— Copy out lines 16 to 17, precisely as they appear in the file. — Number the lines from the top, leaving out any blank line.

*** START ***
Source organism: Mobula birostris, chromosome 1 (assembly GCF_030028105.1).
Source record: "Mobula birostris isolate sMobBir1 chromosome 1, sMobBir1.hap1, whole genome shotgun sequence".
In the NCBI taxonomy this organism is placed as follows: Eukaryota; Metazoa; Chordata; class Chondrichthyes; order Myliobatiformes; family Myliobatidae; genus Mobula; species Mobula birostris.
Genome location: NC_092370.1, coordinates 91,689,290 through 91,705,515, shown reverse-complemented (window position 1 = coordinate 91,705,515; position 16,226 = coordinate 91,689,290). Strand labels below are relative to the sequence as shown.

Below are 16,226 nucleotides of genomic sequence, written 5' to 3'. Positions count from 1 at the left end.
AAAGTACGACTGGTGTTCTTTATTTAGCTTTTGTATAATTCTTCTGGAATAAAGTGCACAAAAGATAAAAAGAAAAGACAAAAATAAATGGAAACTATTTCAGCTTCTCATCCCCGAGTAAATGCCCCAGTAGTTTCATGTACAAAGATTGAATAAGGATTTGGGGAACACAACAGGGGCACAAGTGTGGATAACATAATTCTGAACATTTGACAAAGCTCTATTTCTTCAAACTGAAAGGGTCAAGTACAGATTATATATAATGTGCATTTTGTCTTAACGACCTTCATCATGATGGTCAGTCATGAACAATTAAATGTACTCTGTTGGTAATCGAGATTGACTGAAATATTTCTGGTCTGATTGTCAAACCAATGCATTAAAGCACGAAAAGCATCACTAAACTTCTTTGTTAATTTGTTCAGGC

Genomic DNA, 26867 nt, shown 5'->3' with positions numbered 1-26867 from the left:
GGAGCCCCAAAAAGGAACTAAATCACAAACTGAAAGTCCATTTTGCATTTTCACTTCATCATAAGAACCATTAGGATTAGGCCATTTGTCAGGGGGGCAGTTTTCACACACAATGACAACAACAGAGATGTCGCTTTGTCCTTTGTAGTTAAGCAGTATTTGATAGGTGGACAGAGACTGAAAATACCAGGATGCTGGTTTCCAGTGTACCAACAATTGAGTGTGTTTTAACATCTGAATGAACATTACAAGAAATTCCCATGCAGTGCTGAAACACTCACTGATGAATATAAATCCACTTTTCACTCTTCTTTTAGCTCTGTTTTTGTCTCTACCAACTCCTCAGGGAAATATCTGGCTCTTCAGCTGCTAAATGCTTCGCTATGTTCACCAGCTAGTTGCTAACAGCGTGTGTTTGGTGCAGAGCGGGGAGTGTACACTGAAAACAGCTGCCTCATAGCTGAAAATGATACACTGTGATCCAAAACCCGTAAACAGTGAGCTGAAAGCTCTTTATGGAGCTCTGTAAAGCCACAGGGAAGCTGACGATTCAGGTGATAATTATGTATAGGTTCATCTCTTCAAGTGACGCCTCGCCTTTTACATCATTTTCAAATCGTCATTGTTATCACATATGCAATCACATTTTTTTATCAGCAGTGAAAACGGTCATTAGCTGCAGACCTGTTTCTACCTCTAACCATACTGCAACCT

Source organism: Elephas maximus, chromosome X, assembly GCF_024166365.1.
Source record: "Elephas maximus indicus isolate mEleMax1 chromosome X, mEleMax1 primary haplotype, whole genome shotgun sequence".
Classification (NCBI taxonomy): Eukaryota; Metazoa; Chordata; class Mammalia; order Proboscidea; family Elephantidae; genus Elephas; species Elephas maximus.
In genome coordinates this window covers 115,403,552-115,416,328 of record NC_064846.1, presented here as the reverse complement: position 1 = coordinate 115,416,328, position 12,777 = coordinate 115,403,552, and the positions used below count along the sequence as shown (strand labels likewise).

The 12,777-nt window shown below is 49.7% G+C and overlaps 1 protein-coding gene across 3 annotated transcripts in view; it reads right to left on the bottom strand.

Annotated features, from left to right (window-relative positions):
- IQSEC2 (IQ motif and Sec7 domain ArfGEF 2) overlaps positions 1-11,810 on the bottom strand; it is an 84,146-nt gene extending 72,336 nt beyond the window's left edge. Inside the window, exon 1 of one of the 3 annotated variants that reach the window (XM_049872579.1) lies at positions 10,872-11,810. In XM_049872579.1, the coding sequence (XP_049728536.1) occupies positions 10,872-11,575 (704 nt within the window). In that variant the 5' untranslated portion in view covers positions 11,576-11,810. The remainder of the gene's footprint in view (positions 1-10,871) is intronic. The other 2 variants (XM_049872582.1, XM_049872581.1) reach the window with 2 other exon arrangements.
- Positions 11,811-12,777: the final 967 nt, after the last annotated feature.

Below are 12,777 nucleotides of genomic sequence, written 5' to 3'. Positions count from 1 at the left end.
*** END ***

- Positions 11,811-12,777: the final 967 nt, after the last annotated feature.

Below are 12,777 nucleotides of genomic sequence, written 5' to 3'. Positions count from 1 at the left end.